I wish to sincerely thank the AfricAqua Limited and partners for remembering us when we least expected it to happen. I would also request the company to consider extending its operations to other deserving areas to supply people with safe drinking water.

AfricAqua 2nd Generation donkey cart. It was officially commissioned by Water and Irrigation Cabinet Secretary Eugene Wamalwa on 22nd March, 2016. It will help in convenient water supply using donkeys.


This is just one of the many stories being shared by Kimana residents. Although Janet requested not to be taken any photo, I found it necessary to share her impressive story.






Opinion: Cholera, a common problem demanding for a collective responsibility to curb

I have been very reluctant to join in the ongoing debate on the cholera endemic that has hit more than half of Kenya. I have not failed to join in the discussion because I am assuming like nothing is going on, but it is because of the agony the reports and discussions bring to me.

Reading articles on the deaths and pain the disease has inflicted in the hearts of innocent Kenyans takes me aback. How can thousands of people succumb to illnesses that we can control? Now, feeling like a stakeholder in the water sector, unwillingly joins the conversation, with much pain in my heart.

We are living in the 21st century where every Kenyan should at least have easy access to safe water. This is something that has not been established despite the fact that the country has the capacity to do it.

Report by the ministry of health indicates that at least 216 people have succumbed to cholera since June last year. This is now the number that has been reported. I believe that there are many other deaths that were not reported. This is very shameful to a country bragging to be independent for more than 50 years.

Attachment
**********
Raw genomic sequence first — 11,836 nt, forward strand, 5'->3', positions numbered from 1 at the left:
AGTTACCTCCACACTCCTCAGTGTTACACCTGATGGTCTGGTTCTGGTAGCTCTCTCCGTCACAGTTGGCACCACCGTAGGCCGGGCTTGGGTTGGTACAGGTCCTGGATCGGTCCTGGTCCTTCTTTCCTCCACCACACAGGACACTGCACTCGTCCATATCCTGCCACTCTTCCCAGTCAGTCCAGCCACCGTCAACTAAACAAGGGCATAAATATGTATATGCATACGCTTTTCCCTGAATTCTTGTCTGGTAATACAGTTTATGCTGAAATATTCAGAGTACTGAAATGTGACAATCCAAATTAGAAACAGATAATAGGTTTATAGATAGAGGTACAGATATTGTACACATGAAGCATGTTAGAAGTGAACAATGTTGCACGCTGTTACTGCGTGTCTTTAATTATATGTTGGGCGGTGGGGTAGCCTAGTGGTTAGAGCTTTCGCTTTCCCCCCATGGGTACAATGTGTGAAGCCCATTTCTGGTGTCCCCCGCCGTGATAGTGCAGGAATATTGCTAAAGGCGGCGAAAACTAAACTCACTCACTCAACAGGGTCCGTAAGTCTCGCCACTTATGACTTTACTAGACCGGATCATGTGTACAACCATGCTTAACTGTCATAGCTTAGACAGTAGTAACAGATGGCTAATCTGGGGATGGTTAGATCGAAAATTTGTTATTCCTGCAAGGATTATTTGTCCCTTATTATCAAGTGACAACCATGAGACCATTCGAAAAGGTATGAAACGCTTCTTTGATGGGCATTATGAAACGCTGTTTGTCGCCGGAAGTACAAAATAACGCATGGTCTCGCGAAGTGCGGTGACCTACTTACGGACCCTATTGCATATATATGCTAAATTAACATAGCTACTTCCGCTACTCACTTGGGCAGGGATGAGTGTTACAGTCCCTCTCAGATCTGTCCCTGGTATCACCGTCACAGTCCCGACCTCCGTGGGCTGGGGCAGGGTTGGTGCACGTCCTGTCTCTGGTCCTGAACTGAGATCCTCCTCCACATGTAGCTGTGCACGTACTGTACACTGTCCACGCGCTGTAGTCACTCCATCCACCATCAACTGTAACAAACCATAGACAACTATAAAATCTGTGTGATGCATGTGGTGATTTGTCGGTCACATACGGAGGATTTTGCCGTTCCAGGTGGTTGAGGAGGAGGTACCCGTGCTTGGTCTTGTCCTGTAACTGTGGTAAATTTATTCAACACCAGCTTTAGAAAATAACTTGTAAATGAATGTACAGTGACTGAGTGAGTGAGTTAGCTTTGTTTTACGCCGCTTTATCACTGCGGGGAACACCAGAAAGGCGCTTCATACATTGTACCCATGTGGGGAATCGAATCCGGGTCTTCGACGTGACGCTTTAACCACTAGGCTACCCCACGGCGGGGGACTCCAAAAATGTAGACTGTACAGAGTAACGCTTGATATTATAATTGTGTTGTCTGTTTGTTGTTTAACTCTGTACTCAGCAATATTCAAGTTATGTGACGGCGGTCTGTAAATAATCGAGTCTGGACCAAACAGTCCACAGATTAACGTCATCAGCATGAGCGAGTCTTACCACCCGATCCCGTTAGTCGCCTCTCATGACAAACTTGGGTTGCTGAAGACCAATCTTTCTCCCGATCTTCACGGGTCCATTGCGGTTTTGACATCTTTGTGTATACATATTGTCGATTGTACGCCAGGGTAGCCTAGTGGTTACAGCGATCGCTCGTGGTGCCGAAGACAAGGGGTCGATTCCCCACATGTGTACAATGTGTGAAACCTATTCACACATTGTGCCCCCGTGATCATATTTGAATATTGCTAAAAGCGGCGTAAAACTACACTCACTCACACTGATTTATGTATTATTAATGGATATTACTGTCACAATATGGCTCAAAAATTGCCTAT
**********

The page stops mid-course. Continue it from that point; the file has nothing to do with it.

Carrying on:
The country is trying to device ways to tackle killer diseases like cancer and diabetes that are taking off our beloved friends and relatives. If we cannot manage a disease like cholera, then I am worried that we might not be able to manage cancer and the rest.

Our country Kenya is very rich with resources adequate for every Kenyan to enjoy life. What needs to be done is just to exploit the resources fully. Cholera is a disease that can be controlled through proper hygiene measures and access to safe drinking water by communities.

There are some areas in this country where water table is near the surface and hence abstracting it for people to use is very easy. This is something that can be done through partnerships between governments, both at national level and county level with private sectors. If the partnership is enhanced, then I can say without any doubts that we will have frustrated the disease outbreak and spread.

If we can manage to treat and take care of thousands of cholera patients, each one of them spending a minimum of Shillings 2000, how then can we say that we cannot prevent outbreak of the disease? Prevention is better than care. We have no reason to sit back and watch as we spend millions of shillings to treat the disease instead of using the money to come up with measures to control it.

Kenya is for all of us and we need to join hands; private and public sectors to ensure that every Kenyan has ample access to safe drinking water. If we manage to tackle the water problem, then the other hygiene measures like proper handling of food, fruits and anything else going to the stomach will follow.

Let us stop pointing fingers at each other because cholera is a common problem that affects all of us. Let us take responsibility and say no to more cholera infections.